A3: Some of these vehicles are legal in some situations if they meet the specific definitions and restrictions in Oregon law. Also, riders must be at least 16 years old and not have driving privileges suspended or revoked.

Although a driver license is not required for motor-assisted scooters, electric assisted bicycles and personal mobility devices, riders must be at least 16 years old (ORS 807.020 and 814.512) and be eligible for driving privileges. It is also possible for a person whose driving privileges are suspended or revoked to be charged with operating any motorized vehicle while suspended/revoked - including a motor-assisted scooter - on public roads.

Driving any motor vehicle on a public road while suspended is a Class A violation with a maximum fine of $720.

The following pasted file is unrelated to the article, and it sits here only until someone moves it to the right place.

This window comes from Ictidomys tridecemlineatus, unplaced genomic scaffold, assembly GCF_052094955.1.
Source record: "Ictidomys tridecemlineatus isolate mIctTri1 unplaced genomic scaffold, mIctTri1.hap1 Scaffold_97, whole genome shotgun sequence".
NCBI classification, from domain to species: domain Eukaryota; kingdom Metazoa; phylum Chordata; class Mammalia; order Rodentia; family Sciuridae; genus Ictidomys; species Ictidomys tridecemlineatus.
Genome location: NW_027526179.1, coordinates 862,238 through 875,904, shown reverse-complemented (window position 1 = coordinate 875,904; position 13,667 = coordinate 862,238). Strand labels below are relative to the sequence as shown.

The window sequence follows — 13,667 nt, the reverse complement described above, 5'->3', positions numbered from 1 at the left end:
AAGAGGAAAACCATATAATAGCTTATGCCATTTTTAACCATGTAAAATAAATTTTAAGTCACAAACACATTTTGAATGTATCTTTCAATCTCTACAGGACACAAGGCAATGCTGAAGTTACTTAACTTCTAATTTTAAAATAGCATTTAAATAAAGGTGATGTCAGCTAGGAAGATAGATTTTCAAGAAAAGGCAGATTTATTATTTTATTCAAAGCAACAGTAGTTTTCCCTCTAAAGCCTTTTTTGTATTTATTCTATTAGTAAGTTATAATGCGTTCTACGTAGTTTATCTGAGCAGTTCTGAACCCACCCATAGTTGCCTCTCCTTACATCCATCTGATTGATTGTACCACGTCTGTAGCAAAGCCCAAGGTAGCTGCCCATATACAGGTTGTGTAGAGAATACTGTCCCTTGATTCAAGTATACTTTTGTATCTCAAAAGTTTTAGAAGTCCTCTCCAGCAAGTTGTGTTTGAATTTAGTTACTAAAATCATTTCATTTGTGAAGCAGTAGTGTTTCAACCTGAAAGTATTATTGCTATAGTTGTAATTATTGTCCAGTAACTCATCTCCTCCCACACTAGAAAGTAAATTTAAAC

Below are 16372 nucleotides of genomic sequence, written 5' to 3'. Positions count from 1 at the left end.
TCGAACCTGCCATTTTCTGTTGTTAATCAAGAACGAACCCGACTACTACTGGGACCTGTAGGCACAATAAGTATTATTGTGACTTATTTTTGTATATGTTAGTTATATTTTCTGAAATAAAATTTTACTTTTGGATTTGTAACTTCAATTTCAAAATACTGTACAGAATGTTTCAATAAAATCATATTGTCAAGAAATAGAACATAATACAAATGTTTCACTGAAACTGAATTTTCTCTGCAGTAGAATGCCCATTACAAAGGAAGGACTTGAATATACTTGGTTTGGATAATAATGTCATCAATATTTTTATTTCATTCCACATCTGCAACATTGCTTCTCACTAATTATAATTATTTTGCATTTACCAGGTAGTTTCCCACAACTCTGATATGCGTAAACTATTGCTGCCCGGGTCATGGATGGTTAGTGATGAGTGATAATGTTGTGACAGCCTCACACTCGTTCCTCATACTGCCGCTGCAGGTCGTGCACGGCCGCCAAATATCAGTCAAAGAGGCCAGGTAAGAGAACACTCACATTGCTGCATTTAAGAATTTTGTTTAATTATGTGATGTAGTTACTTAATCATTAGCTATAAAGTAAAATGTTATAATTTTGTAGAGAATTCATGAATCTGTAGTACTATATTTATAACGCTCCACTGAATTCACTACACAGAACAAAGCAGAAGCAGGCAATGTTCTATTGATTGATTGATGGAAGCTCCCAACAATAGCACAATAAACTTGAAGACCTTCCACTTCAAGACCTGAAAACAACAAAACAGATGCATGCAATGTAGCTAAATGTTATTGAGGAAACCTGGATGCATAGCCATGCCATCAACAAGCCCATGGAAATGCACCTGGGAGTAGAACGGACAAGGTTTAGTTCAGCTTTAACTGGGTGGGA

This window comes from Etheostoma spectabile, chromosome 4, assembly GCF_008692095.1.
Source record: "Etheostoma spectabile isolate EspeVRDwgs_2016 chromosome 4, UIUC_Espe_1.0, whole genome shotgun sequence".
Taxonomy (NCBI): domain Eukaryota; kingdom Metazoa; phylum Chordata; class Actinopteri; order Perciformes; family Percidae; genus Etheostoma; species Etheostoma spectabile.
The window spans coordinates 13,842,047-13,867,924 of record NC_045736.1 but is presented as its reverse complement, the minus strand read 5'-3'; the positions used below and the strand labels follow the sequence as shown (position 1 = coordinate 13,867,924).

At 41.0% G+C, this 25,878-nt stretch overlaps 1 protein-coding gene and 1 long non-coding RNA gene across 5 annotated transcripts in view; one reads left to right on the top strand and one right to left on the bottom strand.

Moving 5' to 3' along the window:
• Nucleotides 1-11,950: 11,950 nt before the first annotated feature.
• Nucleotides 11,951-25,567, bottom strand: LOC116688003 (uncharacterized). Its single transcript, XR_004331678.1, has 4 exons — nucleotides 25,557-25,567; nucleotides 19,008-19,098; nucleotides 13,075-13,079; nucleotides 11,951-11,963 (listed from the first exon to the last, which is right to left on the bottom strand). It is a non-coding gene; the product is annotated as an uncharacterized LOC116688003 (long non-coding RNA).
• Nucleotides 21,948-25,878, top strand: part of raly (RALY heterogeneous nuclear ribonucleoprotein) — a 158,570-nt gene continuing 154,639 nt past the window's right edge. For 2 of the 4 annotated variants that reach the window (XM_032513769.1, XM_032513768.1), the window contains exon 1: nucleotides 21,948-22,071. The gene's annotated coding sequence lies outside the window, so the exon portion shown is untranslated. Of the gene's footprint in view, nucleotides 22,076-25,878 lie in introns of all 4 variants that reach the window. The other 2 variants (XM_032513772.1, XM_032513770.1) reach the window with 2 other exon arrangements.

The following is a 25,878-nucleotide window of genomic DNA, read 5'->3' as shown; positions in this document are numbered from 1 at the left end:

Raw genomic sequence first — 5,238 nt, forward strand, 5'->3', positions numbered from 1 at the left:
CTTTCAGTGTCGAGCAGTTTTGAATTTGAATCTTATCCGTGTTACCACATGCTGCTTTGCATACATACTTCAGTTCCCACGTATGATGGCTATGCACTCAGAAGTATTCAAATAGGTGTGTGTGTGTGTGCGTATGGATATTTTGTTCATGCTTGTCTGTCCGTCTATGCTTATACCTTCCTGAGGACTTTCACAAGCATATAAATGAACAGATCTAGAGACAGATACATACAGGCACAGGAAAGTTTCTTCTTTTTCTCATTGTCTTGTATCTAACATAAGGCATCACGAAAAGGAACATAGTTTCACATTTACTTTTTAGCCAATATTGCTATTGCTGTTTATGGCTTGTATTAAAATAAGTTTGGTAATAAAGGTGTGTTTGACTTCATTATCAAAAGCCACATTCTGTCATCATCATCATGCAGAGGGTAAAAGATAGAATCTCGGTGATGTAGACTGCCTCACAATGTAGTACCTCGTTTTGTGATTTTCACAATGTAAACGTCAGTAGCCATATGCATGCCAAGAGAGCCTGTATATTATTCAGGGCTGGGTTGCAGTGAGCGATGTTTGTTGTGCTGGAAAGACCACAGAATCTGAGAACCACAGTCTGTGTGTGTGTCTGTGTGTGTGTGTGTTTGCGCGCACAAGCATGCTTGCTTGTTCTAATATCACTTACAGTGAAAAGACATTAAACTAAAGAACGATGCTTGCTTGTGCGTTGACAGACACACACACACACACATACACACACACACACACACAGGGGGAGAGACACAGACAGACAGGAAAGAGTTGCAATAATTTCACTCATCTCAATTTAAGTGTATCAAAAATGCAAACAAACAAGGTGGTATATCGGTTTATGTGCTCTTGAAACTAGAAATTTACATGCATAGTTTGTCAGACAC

Operation by a rider under 16 years of age is a Class D traffic violation with a maximum fine of $90.

A parent or legal guardian of a child younger than 16 years old who authorizes or knowingly allows a child to operate a motor-assisted scooter may be subject to a traffic citation and fine (ORS 814.536), as well.

Riders must follow Oregon traffic laws and any laws that apply specifically to these vehicles, such as wearing a helmet.

A driver license or restricted license is required for anyone to operate a moped (ORS 807.031). Violation of this law is a Class B traffic violation with a maximum fine of $360.

Q4: Which motor-assisted scooters, mopeds, electric assisted bicycles and personal mobility devices are legal on public roads in Oregon?

A4: To be legal on Oregon public roads, they must fit one of the definitions in the state’s laws.

Riders must be at least 16 years old.

Use of these vehicles also may* be restricted in cities, counties, parks, bike lanes, crosswalks, sidewalks and other locations and situations.

Mopeds must be titled and registered, but Oregon law specifically exempts motor-assisted scooters, electric assisted bicycles, and personal mobility devices from title and registration requirements.